About the Organ

St. Matthew Lutheran congregation has had a continuous history since its organization on April 14, 1743. The present church was completed in 1924, and is the fifth structure in which the congregation has worshiped during its long, continuous history. The organ for this fifth church was conceived and planned by J. Herbert Springer, organist of the church, and given by Mrs. Clara Glatfelter Moul. The original instrument had a scope of 87 speaking stops, and nearly 5,000 pipes, and was constructed by the Austin Organs, Inc. of Hartford, Connecticut. It was dedicated on January 13, 1925. The divisions of the organ were placed in chambers on both sides of the chancel, and on both sides of the gallery. Over the years it has been enlarged to the extent that it ranks among the ten largest pipe organs in the world.

The instrument recently underwent a five-year major restoration/renovation. The new console and renovations were planned by Minister of Music Scott Fredericks with assistance from then Assistant Minister of Music Karen Buckwalter. The organ console was replaced in March of 2014. The renovation was completed in October of 2016.

The organ currently has 14,470 pipes and 238 ranks, with an additional 22 digital stops plus MIDI. Wind for this massive instrument is supplied by four blowers which have a total of 37 horse power. The main blower is located in the basement. The remaining three are located in the bell tower above the Echo chamber, supplying pressures varying from 7” to 20.”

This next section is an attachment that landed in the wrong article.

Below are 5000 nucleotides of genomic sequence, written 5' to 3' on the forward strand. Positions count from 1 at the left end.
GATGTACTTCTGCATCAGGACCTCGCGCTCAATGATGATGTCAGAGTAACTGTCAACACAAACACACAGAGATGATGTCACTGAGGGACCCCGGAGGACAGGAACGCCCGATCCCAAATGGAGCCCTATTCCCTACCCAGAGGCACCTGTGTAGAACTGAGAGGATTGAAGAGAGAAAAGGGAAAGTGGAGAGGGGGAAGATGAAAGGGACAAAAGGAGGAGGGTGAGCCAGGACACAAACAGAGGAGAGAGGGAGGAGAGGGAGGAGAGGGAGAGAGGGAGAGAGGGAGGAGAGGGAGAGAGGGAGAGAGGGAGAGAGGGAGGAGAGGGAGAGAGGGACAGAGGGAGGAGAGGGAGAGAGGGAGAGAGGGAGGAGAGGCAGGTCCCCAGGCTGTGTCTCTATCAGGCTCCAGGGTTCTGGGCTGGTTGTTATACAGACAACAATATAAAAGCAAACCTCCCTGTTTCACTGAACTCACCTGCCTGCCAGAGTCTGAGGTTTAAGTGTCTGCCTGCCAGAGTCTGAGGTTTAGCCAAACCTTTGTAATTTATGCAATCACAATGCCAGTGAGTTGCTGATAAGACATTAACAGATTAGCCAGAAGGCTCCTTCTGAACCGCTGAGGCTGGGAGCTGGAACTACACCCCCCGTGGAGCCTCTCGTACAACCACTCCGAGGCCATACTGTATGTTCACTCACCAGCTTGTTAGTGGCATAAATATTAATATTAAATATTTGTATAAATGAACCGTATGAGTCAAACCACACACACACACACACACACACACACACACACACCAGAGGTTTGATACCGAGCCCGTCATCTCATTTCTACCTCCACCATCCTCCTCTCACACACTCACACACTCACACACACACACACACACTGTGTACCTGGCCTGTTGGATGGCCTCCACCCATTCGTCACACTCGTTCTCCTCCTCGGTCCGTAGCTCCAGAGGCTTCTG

Our organ is used in our worship services and over the past 80 years has been heard in concert and played by many of the world’s finest organists. It has been featured with choirs, orchestras, brass ensembles and military bands. A detailed organ brochure is available from the church and also on our website. Our Minister of Music frequently offers tours of the organ and pipe chambers to church groups, musical groups, retirement homes, home school classes, Scouts, and church members.  Check our Concert Series for details and future concerts.

This instrument was built and dedicated that its music might resound to the Glory of God and to inspire God’s people to worship. It was also the desire of the donor, and the earnest hope of the designer-organist, that its beautiful and glorious tones might give inspiration and pleasure to many beyond the membership of the St. Matthew congregation.

An Organ Fund has been established to help with the maintenance and tuning of this great treasure. Gifts to the Fund and memorial/honorarium donations are most welcome.